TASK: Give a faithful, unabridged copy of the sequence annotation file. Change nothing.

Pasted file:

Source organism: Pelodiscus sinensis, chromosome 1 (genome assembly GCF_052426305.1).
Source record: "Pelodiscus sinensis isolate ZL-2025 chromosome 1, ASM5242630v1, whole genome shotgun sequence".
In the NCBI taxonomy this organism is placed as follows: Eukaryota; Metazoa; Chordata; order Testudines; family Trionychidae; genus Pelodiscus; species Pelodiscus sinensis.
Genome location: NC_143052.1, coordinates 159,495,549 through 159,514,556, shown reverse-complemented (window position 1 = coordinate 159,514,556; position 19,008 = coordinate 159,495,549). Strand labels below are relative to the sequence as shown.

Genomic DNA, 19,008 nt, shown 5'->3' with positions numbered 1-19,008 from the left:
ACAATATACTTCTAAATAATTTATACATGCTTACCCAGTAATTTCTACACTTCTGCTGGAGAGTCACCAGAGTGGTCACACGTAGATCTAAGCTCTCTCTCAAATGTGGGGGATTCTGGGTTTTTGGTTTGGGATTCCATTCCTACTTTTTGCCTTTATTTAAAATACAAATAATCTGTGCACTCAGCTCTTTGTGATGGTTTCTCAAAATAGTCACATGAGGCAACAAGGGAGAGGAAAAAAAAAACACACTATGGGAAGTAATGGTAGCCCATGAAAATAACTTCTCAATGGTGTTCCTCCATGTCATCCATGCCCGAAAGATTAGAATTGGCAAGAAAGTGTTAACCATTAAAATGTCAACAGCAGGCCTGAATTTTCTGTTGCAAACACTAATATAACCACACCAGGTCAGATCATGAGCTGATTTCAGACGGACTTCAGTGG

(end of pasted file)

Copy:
Source organism: Pelodiscus sinensis, chromosome 1 (genome assembly GCF_052426305.1).
Source record: "Pelodiscus sinensis isolate ZL-2025 chromosome 1, ASM5242630v1, whole genome shotgun sequence".
In the NCBI taxonomy this organism is placed as follows: Eukaryota; Metazoa; Chordata; order Testudines; family Trionychidae; genus Pelodiscus; species Pelodiscus sinensis.
Genome location: NC_143052.1, coordinates 159,495,549 through 159,514,556, shown reverse-complemented (window position 1 = coordinate 159,514,556; position 19,008 = coordinate 159,495,549). Strand labels below are relative to the sequence as shown.

Genomic DNA, 19,008 nt, shown 5'->3' with positions numbered 1-19,008 from the left:
ACAATATACTTCTAAATAATTTATACATGCTTACCCAGTAATTTCTACACTTCTGCTGGAGAGTCACCAGAGTGGTCACACGTAGATCTAAGCTCTCTCTCAAATGTGGGGGATTCTGGGTTTTTGGTTTGGGATTCCATTCCTACTTTTTGCCTTTATTTAAAATACAAATAATCTGTGCACTCAGCTCTTTGTGATGGTTTCTCAAAATAGTCACATGAGGCAACAAGGGAGAGGAAAAAAAAAACACACTATGGGAAGTAATGGTAGCCCATGAAAATAACTTCTCAATGGTGTTCCTCCATGTCATCCATGCCCGAAAGATTAGAATTGGCAAGAAAGTGTTAACCATTAAAATGTCAACAGCAGGCCTGAATTTTCTGTTGCAAACACTAATATAACCACACCAGGTCAGATCATGAGCTGATTTCAGACGGACTTCAGTGG